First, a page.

One is the Loneliest Number: Three Times When More is More

PR professionals are a busy lot, and with heavy workloads and limited resources it can be tempting to fall into the habit of just getting a single news release out before moving on to the next project. What many people don’t realize, however, is that there a few instances when issuing multiple news releases or multimedia assets can dramatically increase results.  Here are three times when doing more definitely trumps doing less.

 


Sending multiple releases can have a cumulative effect that outperforms a single release. I’m not referring to duplications – although there are times when a repeat on a news release is necessary and effective – but a series of two or more separately-written releases that tell your story in a sequential, related way.

Over the holiday season, the LCBO used a 12-Days-of-Gifting theme to issue a series of releases to highlight some of their seasonal offerings, such as spiced rums and specialty liqueurs. The news release series allowed the LCBO to highlight each product segment for key media and audiences, and allowed them to provide more details for each product that would have otherwise been lost in a long, omnibus release.

Like much of the digital landscape, news releases have a shelf life. Providing updates linking to earlier releases is a great way to keep audiences up-to-date and get the most mileage out of your prior distribution.

 


When it comes to events in particular, a company can extract the most value by issuing one or more advisories leading up to the event, ensuring their event is listed in CNW’s Media Daybook and media can schedule time to attend.  At the end of an event, issue an enriched news release to wrap-up the event. For multi-day events, a daily release that includes photos, videos and relevant quotes in addition to a wrap-up release is beneficial.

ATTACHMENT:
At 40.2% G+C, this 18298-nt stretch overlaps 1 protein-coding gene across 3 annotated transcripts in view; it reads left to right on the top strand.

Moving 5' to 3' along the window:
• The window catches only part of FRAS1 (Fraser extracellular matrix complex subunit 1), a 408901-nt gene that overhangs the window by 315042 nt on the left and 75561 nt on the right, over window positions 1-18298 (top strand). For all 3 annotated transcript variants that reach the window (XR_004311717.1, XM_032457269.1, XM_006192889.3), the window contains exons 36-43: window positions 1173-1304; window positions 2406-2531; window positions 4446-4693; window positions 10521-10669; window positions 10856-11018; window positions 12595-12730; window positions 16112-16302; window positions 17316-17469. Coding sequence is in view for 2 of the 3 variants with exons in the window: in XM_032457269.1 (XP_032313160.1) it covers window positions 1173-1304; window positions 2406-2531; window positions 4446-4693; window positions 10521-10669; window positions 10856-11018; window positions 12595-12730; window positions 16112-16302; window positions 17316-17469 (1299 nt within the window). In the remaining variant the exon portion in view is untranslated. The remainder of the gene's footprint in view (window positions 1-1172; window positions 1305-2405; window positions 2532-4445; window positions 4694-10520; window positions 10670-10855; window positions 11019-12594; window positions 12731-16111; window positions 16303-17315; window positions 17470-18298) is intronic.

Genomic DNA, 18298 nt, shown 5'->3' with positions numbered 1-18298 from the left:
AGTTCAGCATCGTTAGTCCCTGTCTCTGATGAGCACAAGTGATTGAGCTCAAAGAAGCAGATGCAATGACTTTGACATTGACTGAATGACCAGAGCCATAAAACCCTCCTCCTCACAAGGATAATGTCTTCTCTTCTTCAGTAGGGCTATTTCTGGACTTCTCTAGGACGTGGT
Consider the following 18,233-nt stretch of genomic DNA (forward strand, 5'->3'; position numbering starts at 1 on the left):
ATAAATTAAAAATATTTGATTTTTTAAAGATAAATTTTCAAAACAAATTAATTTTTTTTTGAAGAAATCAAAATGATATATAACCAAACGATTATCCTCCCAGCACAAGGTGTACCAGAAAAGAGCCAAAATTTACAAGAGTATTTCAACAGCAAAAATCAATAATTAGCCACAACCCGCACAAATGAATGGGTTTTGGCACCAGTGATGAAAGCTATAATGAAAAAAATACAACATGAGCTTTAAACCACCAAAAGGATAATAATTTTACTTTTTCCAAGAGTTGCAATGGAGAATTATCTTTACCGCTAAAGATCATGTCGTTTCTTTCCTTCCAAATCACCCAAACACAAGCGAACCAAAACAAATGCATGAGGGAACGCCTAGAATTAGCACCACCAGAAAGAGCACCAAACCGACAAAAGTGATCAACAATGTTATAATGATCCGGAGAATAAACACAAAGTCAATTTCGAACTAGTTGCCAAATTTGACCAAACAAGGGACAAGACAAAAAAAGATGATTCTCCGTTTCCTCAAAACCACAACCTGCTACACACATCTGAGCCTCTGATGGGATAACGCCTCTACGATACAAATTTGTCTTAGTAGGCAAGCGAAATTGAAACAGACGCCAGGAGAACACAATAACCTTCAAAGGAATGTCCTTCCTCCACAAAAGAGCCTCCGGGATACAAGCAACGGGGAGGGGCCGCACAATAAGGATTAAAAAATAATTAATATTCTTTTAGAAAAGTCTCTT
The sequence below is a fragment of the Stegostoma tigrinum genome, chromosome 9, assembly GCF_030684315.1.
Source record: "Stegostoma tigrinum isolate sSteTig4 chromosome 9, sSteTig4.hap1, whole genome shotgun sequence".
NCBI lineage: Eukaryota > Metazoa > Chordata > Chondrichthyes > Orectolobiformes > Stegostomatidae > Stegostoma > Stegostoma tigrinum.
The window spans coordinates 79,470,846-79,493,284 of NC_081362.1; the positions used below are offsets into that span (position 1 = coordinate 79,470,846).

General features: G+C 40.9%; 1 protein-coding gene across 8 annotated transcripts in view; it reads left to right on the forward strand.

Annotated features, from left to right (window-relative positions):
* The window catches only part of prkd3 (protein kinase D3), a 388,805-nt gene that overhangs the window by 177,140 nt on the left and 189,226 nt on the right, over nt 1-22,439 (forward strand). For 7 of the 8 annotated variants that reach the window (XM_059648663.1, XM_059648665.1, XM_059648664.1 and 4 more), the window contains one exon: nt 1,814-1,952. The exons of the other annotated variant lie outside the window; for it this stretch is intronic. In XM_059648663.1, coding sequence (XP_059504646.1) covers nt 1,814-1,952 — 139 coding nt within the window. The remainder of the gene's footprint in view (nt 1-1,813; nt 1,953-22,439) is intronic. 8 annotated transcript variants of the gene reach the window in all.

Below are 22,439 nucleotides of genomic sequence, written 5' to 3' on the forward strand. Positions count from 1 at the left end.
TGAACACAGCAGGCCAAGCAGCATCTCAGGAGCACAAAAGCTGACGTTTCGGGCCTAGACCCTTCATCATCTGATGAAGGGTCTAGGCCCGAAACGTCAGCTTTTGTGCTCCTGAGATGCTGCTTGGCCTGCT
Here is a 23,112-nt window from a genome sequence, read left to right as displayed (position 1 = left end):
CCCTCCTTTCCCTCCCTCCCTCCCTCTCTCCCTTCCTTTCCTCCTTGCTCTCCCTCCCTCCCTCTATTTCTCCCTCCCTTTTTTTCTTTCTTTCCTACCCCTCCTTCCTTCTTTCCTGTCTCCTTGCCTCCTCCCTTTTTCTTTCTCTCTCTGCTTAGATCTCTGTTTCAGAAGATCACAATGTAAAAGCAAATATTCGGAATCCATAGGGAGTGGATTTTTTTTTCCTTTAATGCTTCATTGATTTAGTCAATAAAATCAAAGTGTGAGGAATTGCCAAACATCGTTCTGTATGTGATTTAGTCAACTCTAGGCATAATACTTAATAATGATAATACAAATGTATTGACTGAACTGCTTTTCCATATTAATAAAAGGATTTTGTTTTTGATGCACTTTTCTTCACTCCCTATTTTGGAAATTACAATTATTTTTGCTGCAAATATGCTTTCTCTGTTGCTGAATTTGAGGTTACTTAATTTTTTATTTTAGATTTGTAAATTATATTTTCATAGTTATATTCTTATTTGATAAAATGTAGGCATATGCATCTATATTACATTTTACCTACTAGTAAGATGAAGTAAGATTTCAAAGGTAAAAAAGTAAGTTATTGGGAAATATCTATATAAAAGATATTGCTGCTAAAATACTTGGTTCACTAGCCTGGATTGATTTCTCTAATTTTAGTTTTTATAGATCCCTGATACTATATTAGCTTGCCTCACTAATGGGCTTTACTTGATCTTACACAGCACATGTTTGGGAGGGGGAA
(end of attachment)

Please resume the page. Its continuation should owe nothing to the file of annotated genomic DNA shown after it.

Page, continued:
One company that beautifully executed this strategy is the Ontario Science Centre. Leading up to their BRAINFest! Event, celebrating the science of neurology, the Science Centre issued a detailed advisory chock-full of relevant information, and also repeated it closer to the date. Media Advisories should never be too sparse with details; journalists greatly prefer more information to less. Following the event, they issued a release with an engaging photo, giving audiences a taste of the delightful experiences that the new exhibit promises.

 


Another interpretation of the “one-is-the-loneliest-number” philosophy relates to multimedia. Don’t think in terms of singles! Research confirms it; adding one element such as a photo is good, but adding a photo and a video is even better, with three to six assets garnering the most engagement on a release!

With multiple assets, more people will view your release, which is a notable achievement by itself, but it will also lead to increased engagement with audiences. What do we mean when we talk about engagement? All the things a person can do with your release besides simply reading it: saving, tweeting, re-tweeting, sharing via email, printing, etc.

When planning campaigns it’s critical to consider how your content out to be arranged and scheduled – a single news release and photo isn’t always the best approach to reaching your goals. Once you’ve got that nailed down, don’t forget about targeting your release! Download our brief, Driving Audience Awareness by Targeting your News Release, available in our Knowledge Centre.

Have you employed any of the strategies we’ve mentioned above? Let us know in the comments or tweet us @CNWGroup!

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